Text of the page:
The Coalition for Local Internet Choice and the National Association of Telecommunications Officers and Advisors asked for my view of the Federal Communications Commission’s pending order, proposing to cap the fees that state and local governments may charge for small-cell attachments. According to the FCC’s draft order, these price‐caps will save the industry $2 billion in costs to operate in metropolitan areas—which will translate into $2.5 billion in new wireless investment, primarily in rural areas. Here are my concerns:
[Speech] On of the two historic accomplishments of the current Federal Communications Commission is that it is the first FCC to interpret its statutory mandate to say it doesn’t have much legal authority or policy rights to regulate broadcasters, telephone companies, cable companies, or wireless companies. Instead, its principal regulatory mandate is to regulate another set of enterprises: local governments.
At the Federal Communications Commission’s request, nearly 800 communications companies and trade groups signed the “Keep Americans Connected” pledge. The signatories agreed not to terminate service to any residential or small business customer, and to waive any late fees incurred, due to economic disruptions caused by the COVID-19 pandemic.
The last time the country faced an economic crisis, Congress saw broadband as a significant tool to jumpstart the recovery.
When it comes to the Internet, the COVID-19 crisis is teaching us that we’re so much better off than we could have been, but not as good as we need to be. COVID-19 is a stress test for many systems in the United States, most critically in our health, government, education, media, retail and financial services sectors. All of them are now depending more than ever on the Internet to serve their users. The current health crisis will likely peak some time this year, but our intensified reliance on digital technology will not.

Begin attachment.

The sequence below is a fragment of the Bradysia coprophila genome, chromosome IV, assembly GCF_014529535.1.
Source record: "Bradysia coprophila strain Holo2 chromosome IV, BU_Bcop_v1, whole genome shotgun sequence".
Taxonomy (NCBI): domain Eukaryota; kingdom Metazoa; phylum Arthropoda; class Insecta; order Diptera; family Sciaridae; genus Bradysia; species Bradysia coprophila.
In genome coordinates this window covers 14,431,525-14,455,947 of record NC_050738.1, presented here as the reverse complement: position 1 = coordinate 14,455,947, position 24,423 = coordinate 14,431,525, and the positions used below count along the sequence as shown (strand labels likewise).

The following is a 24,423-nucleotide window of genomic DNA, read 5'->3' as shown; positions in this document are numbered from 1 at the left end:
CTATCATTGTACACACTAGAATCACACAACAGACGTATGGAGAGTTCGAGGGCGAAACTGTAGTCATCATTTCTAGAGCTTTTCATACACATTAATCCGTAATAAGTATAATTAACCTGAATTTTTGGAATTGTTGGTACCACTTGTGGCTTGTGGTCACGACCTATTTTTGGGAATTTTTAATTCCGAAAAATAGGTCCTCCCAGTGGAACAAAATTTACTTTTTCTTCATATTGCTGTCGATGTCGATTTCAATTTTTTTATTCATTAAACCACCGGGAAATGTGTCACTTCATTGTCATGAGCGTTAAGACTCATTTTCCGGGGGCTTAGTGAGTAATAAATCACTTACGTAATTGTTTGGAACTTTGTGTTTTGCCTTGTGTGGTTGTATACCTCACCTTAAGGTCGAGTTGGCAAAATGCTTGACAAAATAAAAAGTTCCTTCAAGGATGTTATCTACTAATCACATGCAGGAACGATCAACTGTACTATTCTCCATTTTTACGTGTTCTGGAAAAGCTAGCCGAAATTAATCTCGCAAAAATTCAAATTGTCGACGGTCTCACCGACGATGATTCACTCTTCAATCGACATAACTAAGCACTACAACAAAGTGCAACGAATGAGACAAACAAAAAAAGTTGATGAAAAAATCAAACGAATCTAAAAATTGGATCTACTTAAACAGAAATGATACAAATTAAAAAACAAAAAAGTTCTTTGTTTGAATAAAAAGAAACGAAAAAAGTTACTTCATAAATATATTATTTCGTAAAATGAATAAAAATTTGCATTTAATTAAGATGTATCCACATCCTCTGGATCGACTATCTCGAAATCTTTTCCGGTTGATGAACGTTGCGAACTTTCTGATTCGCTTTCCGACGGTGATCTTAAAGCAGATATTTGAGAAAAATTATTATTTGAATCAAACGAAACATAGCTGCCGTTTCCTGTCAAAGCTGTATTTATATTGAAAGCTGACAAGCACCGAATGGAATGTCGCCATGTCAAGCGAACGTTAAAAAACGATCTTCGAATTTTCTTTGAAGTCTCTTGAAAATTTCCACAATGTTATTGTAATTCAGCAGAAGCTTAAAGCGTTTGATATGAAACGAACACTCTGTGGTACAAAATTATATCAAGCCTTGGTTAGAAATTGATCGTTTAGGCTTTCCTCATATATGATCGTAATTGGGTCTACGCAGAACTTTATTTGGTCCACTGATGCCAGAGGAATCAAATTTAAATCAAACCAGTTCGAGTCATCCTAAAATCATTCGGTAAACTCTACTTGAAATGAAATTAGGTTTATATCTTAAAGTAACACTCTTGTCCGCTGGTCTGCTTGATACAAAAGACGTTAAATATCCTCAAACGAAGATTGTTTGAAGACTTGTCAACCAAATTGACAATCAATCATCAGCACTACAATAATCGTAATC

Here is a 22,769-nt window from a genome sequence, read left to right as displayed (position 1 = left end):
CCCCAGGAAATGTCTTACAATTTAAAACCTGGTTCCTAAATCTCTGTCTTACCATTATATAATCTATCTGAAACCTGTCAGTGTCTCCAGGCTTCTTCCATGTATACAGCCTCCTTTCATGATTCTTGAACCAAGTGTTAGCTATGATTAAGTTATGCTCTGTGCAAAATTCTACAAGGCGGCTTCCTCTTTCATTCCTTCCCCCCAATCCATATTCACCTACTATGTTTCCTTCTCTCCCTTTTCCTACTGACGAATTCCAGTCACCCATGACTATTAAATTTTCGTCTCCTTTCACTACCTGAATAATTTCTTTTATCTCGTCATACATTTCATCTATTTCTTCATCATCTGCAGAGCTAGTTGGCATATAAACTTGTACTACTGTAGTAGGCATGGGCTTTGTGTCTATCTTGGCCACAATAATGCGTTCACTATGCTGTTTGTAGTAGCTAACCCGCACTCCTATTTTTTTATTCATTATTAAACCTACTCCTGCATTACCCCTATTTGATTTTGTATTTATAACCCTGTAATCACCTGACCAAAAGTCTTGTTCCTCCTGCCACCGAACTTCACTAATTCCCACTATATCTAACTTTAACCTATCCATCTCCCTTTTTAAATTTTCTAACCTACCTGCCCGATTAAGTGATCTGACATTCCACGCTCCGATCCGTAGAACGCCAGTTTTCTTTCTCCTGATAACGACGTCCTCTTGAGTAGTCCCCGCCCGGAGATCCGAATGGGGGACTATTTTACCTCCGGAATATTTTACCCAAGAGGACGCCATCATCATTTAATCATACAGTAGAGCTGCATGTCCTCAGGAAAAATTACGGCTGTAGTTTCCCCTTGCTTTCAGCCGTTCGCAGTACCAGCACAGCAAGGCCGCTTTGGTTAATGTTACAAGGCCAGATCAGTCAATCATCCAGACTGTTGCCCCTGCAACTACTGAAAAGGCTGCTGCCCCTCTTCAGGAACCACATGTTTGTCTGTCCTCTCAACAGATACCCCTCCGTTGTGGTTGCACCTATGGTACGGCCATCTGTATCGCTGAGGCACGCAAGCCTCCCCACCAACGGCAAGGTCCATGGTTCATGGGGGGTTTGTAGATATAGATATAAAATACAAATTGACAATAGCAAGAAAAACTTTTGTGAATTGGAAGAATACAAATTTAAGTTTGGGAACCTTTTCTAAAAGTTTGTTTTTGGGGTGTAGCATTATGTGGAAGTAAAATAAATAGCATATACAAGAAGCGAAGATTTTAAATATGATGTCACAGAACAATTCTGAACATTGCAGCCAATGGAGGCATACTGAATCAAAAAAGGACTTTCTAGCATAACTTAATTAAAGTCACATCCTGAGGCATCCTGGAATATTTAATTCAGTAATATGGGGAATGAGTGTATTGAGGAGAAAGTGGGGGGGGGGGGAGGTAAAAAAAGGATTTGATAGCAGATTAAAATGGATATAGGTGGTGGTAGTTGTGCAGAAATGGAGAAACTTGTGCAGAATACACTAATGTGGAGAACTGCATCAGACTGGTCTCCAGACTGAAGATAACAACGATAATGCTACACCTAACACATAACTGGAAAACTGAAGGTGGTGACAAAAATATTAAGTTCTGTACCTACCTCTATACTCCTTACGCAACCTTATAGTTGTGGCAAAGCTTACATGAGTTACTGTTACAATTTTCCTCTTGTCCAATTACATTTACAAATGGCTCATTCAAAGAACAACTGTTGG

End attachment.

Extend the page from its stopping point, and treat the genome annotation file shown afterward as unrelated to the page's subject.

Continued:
Everything from meetings at the office to happy hours with friends are all now occurring in digital space. All of this internet use is putting more pressure on our broadband infrastructure. Just in the past few weeks, data demands have risen in nearly all categories.
Eleven years ago Congress asked for a National Broadband Plan. Ten years ago, we delivered it. If Congress were to ask for such a plan for the next decade, what would it contain? What did we learn from doing the 2010 Plan that would be useful for a team doing one in 2021 to know? I will address those questions by discussing four key differences between then and now, delineating three key learnings, and closing with some eternal truths that animated our effort and should animate the next as well as making one quick suggestion relating to broadband in time of the coronavirus.
City Utilities, Springfield's (MO) city-owned electric utility, recently announced plans to expand its fiber optic network to every home in the city and lease excess fiber—on a nonexclusive basis—to the internet service provider (ISP) CenturyLink. CenturyLink, in turn, will offer high-speed fiber broadband services citywide and pay for marketing and customer service costs.
In its quest for solutions and partnerships, the New York City's Internet Master Plan is a sharp contrast to the Federal Communications Commission’s approach, which started with the idea that the primary tool for deploying next generation networks was deregulation, and that cities themselves were the major cause of most delays.
The digital divide is not exclusively or even most significantly a rural problem. Three times as many households in urban areas remain unconnected as in rural areas. And regardless of geography, access isn’t the main reason these homes are without Internet service. The vast majority of US homes without broadband service could have it today, but they don’t want it.